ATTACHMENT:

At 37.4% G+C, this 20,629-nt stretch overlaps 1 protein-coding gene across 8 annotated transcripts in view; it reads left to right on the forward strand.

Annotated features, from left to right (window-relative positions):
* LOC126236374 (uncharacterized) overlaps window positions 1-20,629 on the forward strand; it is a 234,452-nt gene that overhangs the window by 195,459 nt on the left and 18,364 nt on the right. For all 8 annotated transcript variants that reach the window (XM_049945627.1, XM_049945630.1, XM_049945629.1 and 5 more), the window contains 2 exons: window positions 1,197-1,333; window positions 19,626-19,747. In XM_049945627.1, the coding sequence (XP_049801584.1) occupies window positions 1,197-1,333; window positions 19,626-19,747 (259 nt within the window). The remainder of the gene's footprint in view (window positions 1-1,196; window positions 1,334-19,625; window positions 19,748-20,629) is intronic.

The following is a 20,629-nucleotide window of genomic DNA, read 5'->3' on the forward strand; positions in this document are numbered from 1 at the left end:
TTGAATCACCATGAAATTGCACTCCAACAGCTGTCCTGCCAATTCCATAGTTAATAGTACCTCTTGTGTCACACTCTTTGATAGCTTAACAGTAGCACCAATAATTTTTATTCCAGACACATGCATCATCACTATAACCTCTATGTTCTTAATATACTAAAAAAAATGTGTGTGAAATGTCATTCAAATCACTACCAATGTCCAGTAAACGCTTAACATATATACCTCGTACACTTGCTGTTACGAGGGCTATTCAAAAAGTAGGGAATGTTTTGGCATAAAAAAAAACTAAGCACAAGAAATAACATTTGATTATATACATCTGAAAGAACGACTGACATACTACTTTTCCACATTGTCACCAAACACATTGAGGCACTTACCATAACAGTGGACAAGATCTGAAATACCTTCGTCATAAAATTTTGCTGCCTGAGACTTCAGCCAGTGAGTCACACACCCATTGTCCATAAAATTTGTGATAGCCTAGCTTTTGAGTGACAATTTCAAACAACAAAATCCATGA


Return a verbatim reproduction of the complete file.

At 37.4% G+C, this 20,629-nt stretch overlaps 1 protein-coding gene across 8 annotated transcripts in view; it reads left to right on the forward strand.

Annotated features, from left to right (window-relative positions):
* LOC126236374 (uncharacterized) overlaps window positions 1-20,629 on the forward strand; it is a 234,452-nt gene that overhangs the window by 195,459 nt on the left and 18,364 nt on the right. For all 8 annotated transcript variants that reach the window (XM_049945627.1, XM_049945630.1, XM_049945629.1 and 5 more), the window contains 2 exons: window positions 1,197-1,333; window positions 19,626-19,747. In XM_049945627.1, the coding sequence (XP_049801584.1) occupies window positions 1,197-1,333; window positions 19,626-19,747 (259 nt within the window). The remainder of the gene's footprint in view (window positions 1-1,196; window positions 1,334-19,625; window positions 19,748-20,629) is intronic.

The following is a 20,629-nucleotide window of genomic DNA, read 5'->3' on the forward strand; positions in this document are numbered from 1 at the left end:
TTGAATCACCATGAAATTGCACTCCAACAGCTGTCCTGCCAATTCCATAGTTAATAGTACCTCTTGTGTCACACTCTTTGATAGCTTAACAGTAGCACCAATAATTTTTATTCCAGACACATGCATCATCACTATAACCTCTATGTTCTTAATATACTAAAAAAAATGTGTGTGAAATGTCATTCAAATCACTACCAATGTCCAGTAAACGCTTAACATATATACCTCGTACACTTGCTGTTACGAGGGCTATTCAAAAAGTAGGGAATGTTTTGGCATAAAAAAAAACTAAGCACAAGAAATAACATTTGATTATATACATCTGAAAGAACGACTGACATACTACTTTTCCACATTGTCACCAAACACATTGAGGCACTTACCATAACAGTGGACAAGATCTGAAATACCTTCGTCATAAAATTTTGCTGCCTGAGACTTCAGCCAGTGAGTCACACACCCATTGTCCATAAAATTTGTGATAGCCTAGCTTTTGAGTGACAATTTCAAACAACAAAATCCATGA